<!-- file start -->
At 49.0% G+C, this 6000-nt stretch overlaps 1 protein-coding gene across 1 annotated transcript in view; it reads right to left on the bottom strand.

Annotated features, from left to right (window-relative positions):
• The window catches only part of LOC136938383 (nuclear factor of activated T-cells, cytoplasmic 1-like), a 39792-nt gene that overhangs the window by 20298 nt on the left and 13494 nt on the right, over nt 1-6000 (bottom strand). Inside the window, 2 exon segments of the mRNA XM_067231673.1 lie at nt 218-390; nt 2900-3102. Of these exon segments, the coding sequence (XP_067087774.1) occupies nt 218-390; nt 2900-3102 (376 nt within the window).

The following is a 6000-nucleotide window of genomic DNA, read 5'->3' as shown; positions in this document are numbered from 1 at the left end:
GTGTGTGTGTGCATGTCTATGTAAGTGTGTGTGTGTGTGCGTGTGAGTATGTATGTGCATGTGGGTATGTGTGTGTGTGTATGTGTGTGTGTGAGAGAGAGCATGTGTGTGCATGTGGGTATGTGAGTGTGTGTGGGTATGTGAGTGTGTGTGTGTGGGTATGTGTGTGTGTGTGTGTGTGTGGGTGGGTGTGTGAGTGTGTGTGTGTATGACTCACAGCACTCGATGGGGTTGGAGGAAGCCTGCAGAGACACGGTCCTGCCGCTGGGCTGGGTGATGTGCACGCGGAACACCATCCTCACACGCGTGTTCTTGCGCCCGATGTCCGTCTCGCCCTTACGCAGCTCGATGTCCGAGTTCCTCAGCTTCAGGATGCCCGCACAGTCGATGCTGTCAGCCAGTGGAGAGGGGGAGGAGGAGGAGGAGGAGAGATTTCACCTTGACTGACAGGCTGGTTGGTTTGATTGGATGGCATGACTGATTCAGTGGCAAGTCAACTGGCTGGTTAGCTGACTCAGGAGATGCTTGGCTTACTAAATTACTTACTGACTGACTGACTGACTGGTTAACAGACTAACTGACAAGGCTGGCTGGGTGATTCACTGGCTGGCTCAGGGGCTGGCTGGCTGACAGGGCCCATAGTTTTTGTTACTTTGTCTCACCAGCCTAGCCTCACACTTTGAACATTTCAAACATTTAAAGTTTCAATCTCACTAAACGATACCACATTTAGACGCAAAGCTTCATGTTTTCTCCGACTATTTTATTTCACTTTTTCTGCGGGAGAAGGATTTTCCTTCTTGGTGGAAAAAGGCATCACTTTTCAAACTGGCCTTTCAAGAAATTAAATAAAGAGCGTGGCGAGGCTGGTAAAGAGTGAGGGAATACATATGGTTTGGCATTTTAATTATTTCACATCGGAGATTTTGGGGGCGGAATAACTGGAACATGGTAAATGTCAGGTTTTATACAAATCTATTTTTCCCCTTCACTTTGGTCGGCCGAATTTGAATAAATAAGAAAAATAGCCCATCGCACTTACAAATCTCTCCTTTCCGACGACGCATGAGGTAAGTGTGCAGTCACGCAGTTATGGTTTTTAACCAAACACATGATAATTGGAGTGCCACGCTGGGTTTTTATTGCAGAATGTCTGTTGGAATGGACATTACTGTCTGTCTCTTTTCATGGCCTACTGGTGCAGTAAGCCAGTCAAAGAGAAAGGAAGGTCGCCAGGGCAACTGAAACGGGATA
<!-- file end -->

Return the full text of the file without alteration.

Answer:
At 49.0% G+C, this 6000-nt stretch overlaps 1 protein-coding gene across 1 annotated transcript in view; it reads right to left on the bottom strand.

Annotated features, from left to right (window-relative positions):
• The window catches only part of LOC136938383 (nuclear factor of activated T-cells, cytoplasmic 1-like), a 39792-nt gene that overhangs the window by 20298 nt on the left and 13494 nt on the right, over nt 1-6000 (bottom strand). Inside the window, 2 exon segments of the mRNA XM_067231673.1 lie at nt 218-390; nt 2900-3102. Of these exon segments, the coding sequence (XP_067087774.1) occupies nt 218-390; nt 2900-3102 (376 nt within the window).

The following is a 6000-nucleotide window of genomic DNA, read 5'->3' as shown; positions in this document are numbered from 1 at the left end:
GTGTGTGTGTGCATGTCTATGTAAGTGTGTGTGTGTGTGCGTGTGAGTATGTATGTGCATGTGGGTATGTGTGTGTGTGTATGTGTGTGTGTGAGAGAGAGCATGTGTGTGCATGTGGGTATGTGAGTGTGTGTGGGTATGTGAGTGTGTGTGTGTGGGTATGTGTGTGTGTGTGTGTGTGTGGGTGGGTGTGTGAGTGTGTGTGTGTATGACTCACAGCACTCGATGGGGTTGGAGGAAGCCTGCAGAGACACGGTCCTGCCGCTGGGCTGGGTGATGTGCACGCGGAACACCATCCTCACACGCGTGTTCTTGCGCCCGATGTCCGTCTCGCCCTTACGCAGCTCGATGTCCGAGTTCCTCAGCTTCAGGATGCCCGCACAGTCGATGCTGTCAGCCAGTGGAGAGGGGGAGGAGGAGGAGGAGGAGAGATTTCACCTTGACTGACAGGCTGGTTGGTTTGATTGGATGGCATGACTGATTCAGTGGCAAGTCAACTGGCTGGTTAGCTGACTCAGGAGATGCTTGGCTTACTAAATTACTTACTGACTGACTGACTGACTGGTTAACAGACTAACTGACAAGGCTGGCTGGGTGATTCACTGGCTGGCTCAGGGGCTGGCTGGCTGACAGGGCCCATAGTTTTTGTTACTTTGTCTCACCAGCCTAGCCTCACACTTTGAACATTTCAAACATTTAAAGTTTCAATCTCACTAAACGATACCACATTTAGACGCAAAGCTTCATGTTTTCTCCGACTATTTTATTTCACTTTTTCTGCGGGAGAAGGATTTTCCTTCTTGGTGGAAAAAGGCATCACTTTTCAAACTGGCCTTTCAAGAAATTAAATAAAGAGCGTGGCGAGGCTGGTAAAGAGTGAGGGAATACATATGGTTTGGCATTTTAATTATTTCACATCGGAGATTTTGGGGGCGGAATAACTGGAACATGGTAAATGTCAGGTTTTATACAAATCTATTTTTCCCCTTCACTTTGGTCGGCCGAATTTGAATAAATAAGAAAAATAGCCCATCGCACTTACAAATCTCTCCTTTCCGACGACGCATGAGGTAAGTGTGCAGTCACGCAGTTATGGTTTTTAACCAAACACATGATAATTGGAGTGCCACGCTGGGTTTTTATTGCAGAATGTCTGTTGGAATGGACATTACTGTCTGTCTCTTTTCATGGCCTACTGGTGCAGTAAGCCAGTCAAAGAGAAAGGAAGGTCGCCAGGGCAACTGAAACGGGATA